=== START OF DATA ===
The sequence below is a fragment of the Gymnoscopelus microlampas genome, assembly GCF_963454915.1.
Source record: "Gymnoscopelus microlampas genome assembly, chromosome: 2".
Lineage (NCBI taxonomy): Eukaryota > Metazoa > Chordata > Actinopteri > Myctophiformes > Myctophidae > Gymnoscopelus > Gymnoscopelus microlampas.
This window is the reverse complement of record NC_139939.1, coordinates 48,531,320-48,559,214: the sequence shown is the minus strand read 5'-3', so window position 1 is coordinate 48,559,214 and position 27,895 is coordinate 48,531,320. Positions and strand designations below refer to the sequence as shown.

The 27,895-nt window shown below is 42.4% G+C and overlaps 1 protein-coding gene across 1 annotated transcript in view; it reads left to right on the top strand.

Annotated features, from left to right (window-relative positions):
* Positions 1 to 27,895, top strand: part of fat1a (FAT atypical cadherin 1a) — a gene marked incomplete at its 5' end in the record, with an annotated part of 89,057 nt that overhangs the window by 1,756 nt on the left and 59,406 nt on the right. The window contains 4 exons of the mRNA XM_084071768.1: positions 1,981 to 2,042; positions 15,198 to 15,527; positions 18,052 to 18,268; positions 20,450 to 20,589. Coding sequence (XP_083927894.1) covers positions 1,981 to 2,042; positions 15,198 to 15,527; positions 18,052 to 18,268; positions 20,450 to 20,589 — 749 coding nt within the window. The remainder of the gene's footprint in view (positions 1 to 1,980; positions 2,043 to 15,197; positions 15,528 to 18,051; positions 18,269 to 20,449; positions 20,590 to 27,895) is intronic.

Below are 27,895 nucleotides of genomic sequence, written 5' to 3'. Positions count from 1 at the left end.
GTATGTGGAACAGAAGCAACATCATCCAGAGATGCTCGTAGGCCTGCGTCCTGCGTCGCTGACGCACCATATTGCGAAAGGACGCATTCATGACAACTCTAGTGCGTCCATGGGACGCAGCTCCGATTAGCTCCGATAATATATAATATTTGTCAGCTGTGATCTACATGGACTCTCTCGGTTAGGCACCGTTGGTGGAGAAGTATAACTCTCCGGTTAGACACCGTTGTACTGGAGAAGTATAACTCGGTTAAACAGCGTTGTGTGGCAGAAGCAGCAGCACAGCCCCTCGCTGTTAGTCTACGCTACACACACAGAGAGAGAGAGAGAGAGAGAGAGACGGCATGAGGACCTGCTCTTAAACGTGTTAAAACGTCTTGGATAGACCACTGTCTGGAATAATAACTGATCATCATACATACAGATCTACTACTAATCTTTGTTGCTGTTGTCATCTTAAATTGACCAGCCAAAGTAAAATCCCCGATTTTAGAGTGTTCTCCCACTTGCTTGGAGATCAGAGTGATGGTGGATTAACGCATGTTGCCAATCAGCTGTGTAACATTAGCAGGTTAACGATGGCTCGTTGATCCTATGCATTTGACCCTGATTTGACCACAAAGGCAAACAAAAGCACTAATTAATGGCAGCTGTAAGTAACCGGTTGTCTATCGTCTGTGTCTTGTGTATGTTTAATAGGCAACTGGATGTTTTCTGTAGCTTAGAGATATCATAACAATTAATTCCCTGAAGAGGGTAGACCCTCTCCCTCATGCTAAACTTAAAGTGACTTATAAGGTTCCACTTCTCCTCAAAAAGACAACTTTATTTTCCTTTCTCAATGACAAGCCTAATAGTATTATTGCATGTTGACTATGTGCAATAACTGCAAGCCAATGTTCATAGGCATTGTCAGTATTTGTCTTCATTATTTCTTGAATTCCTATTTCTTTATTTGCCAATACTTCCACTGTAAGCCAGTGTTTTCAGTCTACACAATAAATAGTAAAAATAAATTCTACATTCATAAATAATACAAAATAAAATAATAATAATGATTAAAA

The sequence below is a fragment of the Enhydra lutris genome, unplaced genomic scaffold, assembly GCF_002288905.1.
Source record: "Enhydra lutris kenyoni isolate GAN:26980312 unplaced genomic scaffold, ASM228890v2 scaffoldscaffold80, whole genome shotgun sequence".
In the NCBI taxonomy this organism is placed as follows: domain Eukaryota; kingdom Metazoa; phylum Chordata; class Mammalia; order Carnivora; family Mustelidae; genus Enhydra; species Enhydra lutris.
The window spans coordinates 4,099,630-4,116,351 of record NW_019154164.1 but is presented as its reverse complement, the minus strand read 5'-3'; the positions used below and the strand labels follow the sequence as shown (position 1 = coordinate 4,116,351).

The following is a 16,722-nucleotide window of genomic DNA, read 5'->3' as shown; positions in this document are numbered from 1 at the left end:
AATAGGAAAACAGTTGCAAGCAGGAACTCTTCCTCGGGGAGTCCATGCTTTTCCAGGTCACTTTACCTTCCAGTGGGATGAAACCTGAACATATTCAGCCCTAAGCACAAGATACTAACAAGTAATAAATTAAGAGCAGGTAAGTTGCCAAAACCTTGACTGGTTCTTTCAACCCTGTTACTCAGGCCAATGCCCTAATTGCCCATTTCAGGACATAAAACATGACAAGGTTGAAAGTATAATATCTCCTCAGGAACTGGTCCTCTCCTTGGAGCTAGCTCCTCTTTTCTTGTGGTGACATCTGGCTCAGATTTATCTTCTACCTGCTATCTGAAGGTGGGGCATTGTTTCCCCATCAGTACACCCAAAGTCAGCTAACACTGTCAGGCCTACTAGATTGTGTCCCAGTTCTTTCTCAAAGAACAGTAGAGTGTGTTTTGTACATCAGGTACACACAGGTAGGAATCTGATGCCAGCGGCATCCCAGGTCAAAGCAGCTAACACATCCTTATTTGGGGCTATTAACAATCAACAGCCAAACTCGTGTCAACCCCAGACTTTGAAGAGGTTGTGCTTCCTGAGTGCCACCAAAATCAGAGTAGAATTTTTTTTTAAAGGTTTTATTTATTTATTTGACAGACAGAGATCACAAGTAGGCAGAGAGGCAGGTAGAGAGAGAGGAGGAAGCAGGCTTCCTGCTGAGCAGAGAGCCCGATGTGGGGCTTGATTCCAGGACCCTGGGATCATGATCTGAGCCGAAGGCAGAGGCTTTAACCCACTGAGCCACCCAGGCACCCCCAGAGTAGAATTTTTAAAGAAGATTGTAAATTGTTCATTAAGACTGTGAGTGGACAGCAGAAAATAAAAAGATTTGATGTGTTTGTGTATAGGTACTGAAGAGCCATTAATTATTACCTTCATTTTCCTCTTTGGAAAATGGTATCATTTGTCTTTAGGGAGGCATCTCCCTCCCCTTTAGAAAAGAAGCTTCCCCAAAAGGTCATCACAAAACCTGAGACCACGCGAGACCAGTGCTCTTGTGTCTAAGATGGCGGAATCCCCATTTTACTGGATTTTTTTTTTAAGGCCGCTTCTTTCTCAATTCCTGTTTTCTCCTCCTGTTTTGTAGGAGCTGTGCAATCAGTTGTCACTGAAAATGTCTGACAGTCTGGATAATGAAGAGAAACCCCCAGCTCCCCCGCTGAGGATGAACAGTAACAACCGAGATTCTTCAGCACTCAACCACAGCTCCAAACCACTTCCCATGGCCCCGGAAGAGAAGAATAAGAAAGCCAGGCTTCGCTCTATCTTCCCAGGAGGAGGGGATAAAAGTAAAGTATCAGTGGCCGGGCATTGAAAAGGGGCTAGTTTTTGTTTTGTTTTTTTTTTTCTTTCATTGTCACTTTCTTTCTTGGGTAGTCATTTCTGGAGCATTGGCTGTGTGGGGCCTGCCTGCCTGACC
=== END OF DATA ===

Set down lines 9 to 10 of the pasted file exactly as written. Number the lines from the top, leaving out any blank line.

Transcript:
GTATGTGGAACAGAAGCAACATCATCCAGAGATGCTCGTAGGCCTGCGTCCTGCGTCGCTGACGCACCATATTGCGAAAGGACGCATTCATGACAACTCTAGTGCGTCCATGGGACGCAGCTCCGATTAGCTCCGATAATATATAATATTTGTCAGCTGTGATCTACATGGACTCTCTCGGTTAGGCACCGTTGGTGGAGAAGTATAACTCTCCGGTTAGACACCGTTGTACTGGAGAAGTATAACTCGGTTAAACAGCGTTGTGTGGCAGAAGCAGCAGCACAGCCCCTCGCTGTTAGTCTACGCTACACACACAGAGAGAGAGAGAGAGAGAGAGAGACGGCATGAGGACCTGCTCTTAAACGTGTTAAAACGTCTTGGATAGACCACTGTCTGGAATAATAACTGATCATCATACATACAGATCTACTACTAATCTTTGTTGCTGTTGTCATCTTAAATTGACCAGCCAAAGTAAAATCCCCGATTTTAGAGTGTTCTCCCACTTGCTTGGAGATCAGAGTGATGGTGGATTAACGCATGTTGCCAATCAGCTGTGTAACATTAGCAGGTTAACGATGGCTCGTTGATCCTATGCATTTGACCCTGATTTGACCACAAAGGCAAACAAAAGCACTAATTAATGGCAGCTGTAAGTAACCGGTTGTCTATCGTCTGTGTCTTGTGTATGTTTAATAGGCAACTGGATGTTTTCTGTAGCTTAGAGATATCATAACAATTAATTCCCTGAAGAGGGTAGACCCTCTCCCTCATGCTAAACTTAAAGTGACTTATAAGGTTCCACTTCTCCTCAAAAAGACAACTTTATTTTCCTTTCTCAATGACAAGCCTAATAGTATTATTGCATGTTGACTATGTGCAATAACTGCAAGCCAATGTTCATAGGCATTGTCAGTATTTGTCTTCATTATTTCTTGAATTCCTATTTCTTTATTTGCCAATACTTCCACTGTAAGCCAGTGTTTTCAGTCTACACAATAAATAGTAAAAATAAATTCTACATTCATAAATAATACAAAATAAAATAATAATAATGATTAAAA

The sequence below is a fragment of the Enhydra lutris genome, unplaced genomic scaffold, assembly GCF_002288905.1.